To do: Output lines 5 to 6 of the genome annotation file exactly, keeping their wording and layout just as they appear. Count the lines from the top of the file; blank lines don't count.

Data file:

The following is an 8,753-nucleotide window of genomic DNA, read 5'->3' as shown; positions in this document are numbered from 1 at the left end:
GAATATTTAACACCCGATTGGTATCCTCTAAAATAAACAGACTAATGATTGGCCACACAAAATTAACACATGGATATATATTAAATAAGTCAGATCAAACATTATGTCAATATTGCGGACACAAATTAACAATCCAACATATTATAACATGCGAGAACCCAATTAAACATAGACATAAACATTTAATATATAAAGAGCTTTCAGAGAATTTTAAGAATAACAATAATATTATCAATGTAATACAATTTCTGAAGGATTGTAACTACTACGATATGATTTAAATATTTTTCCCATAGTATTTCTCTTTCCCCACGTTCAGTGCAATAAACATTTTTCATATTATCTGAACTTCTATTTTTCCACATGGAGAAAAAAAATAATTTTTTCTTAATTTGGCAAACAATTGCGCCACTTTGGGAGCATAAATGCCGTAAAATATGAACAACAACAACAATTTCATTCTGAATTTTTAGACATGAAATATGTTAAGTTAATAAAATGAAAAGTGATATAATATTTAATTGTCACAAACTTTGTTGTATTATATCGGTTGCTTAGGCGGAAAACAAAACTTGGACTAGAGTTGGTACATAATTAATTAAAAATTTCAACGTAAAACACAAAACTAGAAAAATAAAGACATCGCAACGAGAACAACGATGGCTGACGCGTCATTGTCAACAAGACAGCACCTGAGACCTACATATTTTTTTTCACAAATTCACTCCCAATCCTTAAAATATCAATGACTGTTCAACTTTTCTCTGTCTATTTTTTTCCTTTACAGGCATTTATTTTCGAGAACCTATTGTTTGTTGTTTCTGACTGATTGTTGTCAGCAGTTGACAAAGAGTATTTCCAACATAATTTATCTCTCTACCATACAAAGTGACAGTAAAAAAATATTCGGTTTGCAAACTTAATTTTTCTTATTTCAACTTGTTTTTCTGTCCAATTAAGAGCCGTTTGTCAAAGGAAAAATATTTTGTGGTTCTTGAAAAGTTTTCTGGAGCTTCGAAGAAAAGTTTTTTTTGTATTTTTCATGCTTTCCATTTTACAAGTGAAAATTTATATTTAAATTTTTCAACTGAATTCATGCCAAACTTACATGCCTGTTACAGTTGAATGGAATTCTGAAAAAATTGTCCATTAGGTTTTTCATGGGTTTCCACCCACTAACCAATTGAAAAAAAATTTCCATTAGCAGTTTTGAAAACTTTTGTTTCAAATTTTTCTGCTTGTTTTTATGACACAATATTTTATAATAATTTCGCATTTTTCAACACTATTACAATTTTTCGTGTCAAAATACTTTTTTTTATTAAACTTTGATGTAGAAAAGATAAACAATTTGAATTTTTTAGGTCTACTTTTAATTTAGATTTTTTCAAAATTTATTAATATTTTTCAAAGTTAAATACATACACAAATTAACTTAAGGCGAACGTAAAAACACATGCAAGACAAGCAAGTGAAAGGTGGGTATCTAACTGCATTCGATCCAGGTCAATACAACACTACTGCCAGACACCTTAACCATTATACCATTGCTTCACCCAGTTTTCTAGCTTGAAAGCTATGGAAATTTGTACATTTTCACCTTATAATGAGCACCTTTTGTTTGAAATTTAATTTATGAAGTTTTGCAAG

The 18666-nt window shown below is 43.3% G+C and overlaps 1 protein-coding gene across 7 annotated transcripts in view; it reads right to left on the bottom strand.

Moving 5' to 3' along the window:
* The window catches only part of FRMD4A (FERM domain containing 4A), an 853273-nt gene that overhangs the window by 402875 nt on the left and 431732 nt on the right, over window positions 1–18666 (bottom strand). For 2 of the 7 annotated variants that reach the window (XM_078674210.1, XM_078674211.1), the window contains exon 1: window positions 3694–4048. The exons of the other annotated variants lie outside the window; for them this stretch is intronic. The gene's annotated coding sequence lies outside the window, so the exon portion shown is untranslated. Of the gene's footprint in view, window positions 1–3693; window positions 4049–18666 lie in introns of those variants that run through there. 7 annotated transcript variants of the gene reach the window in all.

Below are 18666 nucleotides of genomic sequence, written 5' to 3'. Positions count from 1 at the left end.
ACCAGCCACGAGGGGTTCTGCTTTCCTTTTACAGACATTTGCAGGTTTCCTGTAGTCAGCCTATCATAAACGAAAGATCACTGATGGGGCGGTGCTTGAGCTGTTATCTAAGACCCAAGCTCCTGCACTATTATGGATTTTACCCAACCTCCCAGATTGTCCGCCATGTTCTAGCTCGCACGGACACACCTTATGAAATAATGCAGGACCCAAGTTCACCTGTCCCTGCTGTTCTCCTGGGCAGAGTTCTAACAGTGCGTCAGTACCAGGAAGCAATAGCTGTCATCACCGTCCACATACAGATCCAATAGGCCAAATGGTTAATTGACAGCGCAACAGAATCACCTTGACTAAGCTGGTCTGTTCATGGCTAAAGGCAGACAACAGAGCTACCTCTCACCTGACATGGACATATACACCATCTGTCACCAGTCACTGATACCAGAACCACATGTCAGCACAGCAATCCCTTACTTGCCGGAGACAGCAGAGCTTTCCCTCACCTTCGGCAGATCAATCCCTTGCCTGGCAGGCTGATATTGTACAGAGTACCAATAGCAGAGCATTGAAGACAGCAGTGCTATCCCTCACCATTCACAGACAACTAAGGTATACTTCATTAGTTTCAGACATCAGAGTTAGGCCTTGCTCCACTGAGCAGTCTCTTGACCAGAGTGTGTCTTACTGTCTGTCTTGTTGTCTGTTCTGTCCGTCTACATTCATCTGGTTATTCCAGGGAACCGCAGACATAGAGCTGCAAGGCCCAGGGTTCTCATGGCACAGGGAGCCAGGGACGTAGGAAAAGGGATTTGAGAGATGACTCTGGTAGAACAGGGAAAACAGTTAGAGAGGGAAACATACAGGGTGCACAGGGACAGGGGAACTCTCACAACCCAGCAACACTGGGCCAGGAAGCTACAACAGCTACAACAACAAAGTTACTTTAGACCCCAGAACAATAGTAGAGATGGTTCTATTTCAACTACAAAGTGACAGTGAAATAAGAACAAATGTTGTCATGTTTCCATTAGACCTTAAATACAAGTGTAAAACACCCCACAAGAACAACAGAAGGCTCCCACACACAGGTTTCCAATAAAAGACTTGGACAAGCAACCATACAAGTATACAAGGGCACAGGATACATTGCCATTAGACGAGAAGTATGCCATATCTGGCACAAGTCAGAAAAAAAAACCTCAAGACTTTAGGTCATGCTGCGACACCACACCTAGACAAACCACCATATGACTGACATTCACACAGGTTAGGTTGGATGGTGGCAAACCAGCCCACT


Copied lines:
* The window catches only part of FRMD4A (FERM domain containing 4A), an 853273-nt gene that overhangs the window by 402875 nt on the left and 431732 nt on the right, over window positions 1–18666 (bottom strand). For 2 of the 7 annotated variants that reach the window (XM_078674210.1, XM_078674211.1), the window contains exon 1: window positions 3694–4048. The exons of the other annotated variants lie outside the window; for them this stretch is intronic. The gene's annotated coding sequence lies outside the window, so the exon portion shown is untranslated. Of the gene's footprint in view, window positions 1–3693; window positions 4049–18666 lie in introns of those variants that run through there. 7 annotated transcript variants of the gene reach the window in all.

Below are 18666 nucleotides of genomic sequence, written 5' to 3'. Positions count from 1 at the left end.